Galanthus nivalis

Snowdrop (Galanthus nivalis)

The Snowdrop is amongst the earliest plants to flower in spring. Produced from bulbs, the flowers are a delicate virgin white, as the colour of snow, and the heads droop downwards, hence its vernacular name. Each flower has three spreading sepals, and three much shorter notched petals with a pale green marking. The leaves are basal, and strap-shaped.

Snowdrop (Galanthus nivalis)

Snowdrop (Galanthus nivalis)

It flowers February to March, often pushing its way through snow-covered ground. Found in damp woodland, scrub, shaded meadows, hedge banks, parks and churchyards. Most likely an introduced species, and widely cultivated for parks and gardens. Naturalised throughout the British Isles, but rare in Scotland.

Snowdrop (Galanthus nivalis)

February 2012, local wood, Staffordshire. Panasonic Lumix DMC-FZ38. Β© Pete Hillman 2012.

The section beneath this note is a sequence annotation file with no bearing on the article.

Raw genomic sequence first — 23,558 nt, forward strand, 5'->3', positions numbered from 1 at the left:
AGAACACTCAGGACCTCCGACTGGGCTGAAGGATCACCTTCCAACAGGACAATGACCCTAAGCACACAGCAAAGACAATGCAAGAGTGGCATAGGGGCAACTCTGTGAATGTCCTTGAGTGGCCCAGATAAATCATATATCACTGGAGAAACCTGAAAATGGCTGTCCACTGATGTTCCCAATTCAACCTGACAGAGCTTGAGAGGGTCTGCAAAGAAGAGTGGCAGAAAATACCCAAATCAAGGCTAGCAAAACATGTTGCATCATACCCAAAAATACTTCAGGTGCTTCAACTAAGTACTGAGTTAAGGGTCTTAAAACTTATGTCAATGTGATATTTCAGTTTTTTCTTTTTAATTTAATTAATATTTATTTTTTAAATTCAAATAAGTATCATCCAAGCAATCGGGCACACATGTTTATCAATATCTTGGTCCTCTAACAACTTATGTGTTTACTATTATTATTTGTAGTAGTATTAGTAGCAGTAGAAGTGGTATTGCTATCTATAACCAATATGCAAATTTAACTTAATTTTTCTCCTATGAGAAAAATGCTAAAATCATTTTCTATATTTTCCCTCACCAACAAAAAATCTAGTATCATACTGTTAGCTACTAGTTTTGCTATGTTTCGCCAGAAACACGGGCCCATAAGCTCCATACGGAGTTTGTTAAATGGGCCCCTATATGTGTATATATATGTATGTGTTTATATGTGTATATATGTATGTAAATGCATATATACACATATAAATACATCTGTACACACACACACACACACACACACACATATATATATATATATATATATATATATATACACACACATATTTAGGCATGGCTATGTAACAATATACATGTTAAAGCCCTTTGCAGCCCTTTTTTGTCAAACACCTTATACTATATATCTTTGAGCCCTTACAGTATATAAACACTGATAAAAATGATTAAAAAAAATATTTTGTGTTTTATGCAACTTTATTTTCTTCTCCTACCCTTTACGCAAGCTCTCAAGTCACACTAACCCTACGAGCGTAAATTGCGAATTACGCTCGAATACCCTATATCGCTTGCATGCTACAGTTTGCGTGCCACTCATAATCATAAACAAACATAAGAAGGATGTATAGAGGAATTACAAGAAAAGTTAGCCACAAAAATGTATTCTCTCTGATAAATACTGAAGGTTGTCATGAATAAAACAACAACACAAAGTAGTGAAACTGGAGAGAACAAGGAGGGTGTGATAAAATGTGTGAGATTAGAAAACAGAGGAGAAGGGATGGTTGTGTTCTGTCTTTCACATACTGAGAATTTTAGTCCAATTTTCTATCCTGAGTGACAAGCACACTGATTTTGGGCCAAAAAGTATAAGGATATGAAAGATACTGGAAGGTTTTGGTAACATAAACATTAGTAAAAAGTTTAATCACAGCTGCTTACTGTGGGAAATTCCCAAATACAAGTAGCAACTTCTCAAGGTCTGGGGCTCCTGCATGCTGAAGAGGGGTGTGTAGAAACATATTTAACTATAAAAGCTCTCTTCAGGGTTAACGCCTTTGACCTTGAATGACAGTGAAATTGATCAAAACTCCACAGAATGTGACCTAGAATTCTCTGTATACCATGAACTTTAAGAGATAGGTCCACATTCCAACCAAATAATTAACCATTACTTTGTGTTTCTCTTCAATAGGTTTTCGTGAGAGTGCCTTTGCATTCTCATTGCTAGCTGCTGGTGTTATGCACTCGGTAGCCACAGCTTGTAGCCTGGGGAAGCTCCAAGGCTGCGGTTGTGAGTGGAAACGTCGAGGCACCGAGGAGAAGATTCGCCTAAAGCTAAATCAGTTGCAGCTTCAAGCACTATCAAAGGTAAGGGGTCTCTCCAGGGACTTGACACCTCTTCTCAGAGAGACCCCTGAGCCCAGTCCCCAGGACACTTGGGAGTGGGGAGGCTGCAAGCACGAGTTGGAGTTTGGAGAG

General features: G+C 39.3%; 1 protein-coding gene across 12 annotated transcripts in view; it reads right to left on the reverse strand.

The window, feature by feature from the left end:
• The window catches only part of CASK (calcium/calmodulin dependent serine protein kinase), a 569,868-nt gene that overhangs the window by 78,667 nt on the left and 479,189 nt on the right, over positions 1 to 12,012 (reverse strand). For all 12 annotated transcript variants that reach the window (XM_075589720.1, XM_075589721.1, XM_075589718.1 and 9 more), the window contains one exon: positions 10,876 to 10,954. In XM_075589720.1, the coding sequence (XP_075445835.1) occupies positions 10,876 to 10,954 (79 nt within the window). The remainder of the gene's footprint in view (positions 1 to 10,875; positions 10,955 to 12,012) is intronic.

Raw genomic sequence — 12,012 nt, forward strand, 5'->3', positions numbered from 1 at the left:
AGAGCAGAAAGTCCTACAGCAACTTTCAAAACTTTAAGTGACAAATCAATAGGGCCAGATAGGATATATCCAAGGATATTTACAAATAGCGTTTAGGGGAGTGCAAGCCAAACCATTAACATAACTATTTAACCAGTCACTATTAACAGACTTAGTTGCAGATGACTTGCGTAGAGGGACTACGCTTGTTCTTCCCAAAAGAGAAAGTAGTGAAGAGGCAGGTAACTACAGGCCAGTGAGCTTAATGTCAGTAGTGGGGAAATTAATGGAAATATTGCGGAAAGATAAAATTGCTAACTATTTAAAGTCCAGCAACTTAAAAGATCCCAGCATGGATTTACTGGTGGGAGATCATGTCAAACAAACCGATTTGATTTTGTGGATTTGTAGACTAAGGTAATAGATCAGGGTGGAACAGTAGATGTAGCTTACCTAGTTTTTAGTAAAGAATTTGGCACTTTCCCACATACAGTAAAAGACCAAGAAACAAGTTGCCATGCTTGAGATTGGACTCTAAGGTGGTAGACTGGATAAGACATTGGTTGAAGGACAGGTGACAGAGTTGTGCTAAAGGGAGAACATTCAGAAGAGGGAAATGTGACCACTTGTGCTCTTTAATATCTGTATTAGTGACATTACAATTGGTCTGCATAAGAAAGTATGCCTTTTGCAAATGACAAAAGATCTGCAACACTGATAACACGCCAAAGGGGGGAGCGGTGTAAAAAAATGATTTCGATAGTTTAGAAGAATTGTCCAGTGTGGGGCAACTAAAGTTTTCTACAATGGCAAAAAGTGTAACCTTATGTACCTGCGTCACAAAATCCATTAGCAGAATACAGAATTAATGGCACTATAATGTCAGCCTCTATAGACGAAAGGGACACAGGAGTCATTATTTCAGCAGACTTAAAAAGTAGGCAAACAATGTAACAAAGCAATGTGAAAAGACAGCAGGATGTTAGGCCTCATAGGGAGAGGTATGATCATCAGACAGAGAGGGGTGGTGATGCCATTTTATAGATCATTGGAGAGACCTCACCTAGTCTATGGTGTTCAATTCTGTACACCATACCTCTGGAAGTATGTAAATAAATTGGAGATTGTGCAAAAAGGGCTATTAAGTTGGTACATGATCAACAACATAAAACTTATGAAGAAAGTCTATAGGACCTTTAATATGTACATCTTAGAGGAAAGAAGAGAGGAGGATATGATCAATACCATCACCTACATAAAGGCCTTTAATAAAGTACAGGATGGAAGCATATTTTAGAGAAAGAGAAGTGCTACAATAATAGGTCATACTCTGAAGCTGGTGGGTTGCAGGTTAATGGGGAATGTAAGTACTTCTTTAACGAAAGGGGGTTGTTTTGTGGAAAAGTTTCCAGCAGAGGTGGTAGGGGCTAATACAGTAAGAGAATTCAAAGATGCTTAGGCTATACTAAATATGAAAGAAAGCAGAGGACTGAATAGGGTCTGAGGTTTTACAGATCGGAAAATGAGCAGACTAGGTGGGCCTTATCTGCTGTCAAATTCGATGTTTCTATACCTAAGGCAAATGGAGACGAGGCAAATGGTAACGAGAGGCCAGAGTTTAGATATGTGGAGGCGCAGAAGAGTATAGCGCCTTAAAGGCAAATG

26 thoughts on “Snowdrop

  1. Use to have these when I lived in Arizona years ago. Forgot how pretty they are. Need to plant some in my yard this Spring. Thanks for sharing these.

    Liked by 1 person

  2. I had them growing where we used to live and they would bloom in Feb. When it got too cold, like at night, they would bury their little heads in the mulch.

    Liked by 1 person

  3. I always find snowdrops quite hard to photograph, in fact white objects are often difficult. It’s obviously to do with light, and it probably helps if you have a technical type mind which I don’t! These are lovely shots Pete.

    Liked by 1 person

  4. Lovely flowers. I used to look forward to seeing the patch in the Royal Botanic Gardens near my old home. Such a delightful sight. Personally, I always found them a bit hard to photograph as I couldn’t bend down low enough to get a pleasing background.

    Liked by 1 person

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